ICOSAHOM 2020
International Conference on Spectral and High Order Methods
12th  16th July 2021  Vienna, Austria
Conference Agenda
Overview and details of the sessions of this conference. Please select a date or location to show only sessions at that day or location. Please select a single session for detailed view (with abstracts and downloads if available).
Please note that all times are shown in the time zone of the conference. The current conference time is: 4th Dec 2022, 06:31:15pm CET

Session Overview 
Session  
plenary 6: Virginie Ehrlacher
 
Presentations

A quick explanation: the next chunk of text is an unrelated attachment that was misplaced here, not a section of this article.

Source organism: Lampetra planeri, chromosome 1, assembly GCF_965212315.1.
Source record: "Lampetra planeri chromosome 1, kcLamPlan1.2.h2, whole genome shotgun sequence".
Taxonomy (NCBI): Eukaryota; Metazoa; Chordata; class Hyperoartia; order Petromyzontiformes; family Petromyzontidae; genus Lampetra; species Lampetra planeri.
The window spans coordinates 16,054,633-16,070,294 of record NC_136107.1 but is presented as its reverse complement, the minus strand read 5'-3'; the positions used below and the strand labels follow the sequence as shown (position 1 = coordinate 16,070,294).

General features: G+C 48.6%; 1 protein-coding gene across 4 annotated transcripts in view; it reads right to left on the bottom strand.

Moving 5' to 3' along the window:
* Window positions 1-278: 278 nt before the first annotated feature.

Tensor methods and greedy algorithms for highdimensional problems: applications in materials science. Ecole des Ponts ParisTech & INRIA, France Highdimensional problems are ubiquitous in a large variety of applications: materials science, finance, uncertainty quantification, data science, stochastic game theory etc. However, standard numerical methods cannot be used in practice for the resolution of Partial Differential Equations the solutions of which depend on a large number of variables because of the socalled curse of dimensionality. The most direct manifestation of this curse lies in the fact that the complexity of the representation of a function depending on d variables with a fixed number of degrees of freedom per variable grows exponentially with d. In the last decades, several dedicated numerical strategies have been developped by applied mathematicians in order to circumvent this curse for the resolution of highdimensional Partial Differential Equations. Among these, tensor methods have been a very active field of research in the past few years and are nowadays one of the most successfull family of approaches for the resolution of such problems. The bottom line of these methods is to use the wellknown principle of separation of variables to define appropriate subsets of functions, called tensor formats, depending on a large number of variables and which can be represented with low complexity. There exists a wide variety of tensor formats, the most widely used of those being for instance the socalled Canonical Polyadic, Tucker, Tensor Train or Hierarchical Tucker formats. A first objective of this talk is to give a comprehensive introduction to these tensor formats, and explain how these methods can be used for the resolution of highdimensional Partial Differential Equations. A particular emphasis will be put on theoretical results concerning the analysis of numerical methods which consists in combining these tensor formats with socalled greedy algorithms from nonlinear approximation theory. A second objective of this talk is to illustrate the efficiency of such approaches for the resolution various highdimensional problems stemming from materials science applications. Indeed, interacting particle systems are ubiquitous in materials science applications in order to understand the macroscopic properties of materials from its microscopic or mesoscopic features. Several mathematical models exist to account for the evolution of such systems at different scales. Among those, let us mention for instance kinetic models, FokkerPlanck equations for molecular dynamics or quantum models for electronic structure calculations. All these models are defined on highdimensional spaces, the high dimension stemming either from the large number of particles in the system of interest or the high number of features characterizing the state of each particle. A specific focus will be put in this talk on kinetic equations, which are mesoscopic models (used for instance for the study of plasmas, neutronics or electron transport) which describe the state of large particle systems at the statistical level by a timedependent probability distribution function, which encodes the probability of finding a particle at a certain position in space and with a certain speed. This distribution function is thus defined on a highdimensional phase space and its evolution is typically modeled via a Boltzmann Partial Differential Equation. Numerical results will be presented which illustrates the successful use of tensor methods and greedy algorithms for the resolution of such models, in particular the resolution of the socalled VlasovPoisson system in some 3d3d test cases. 
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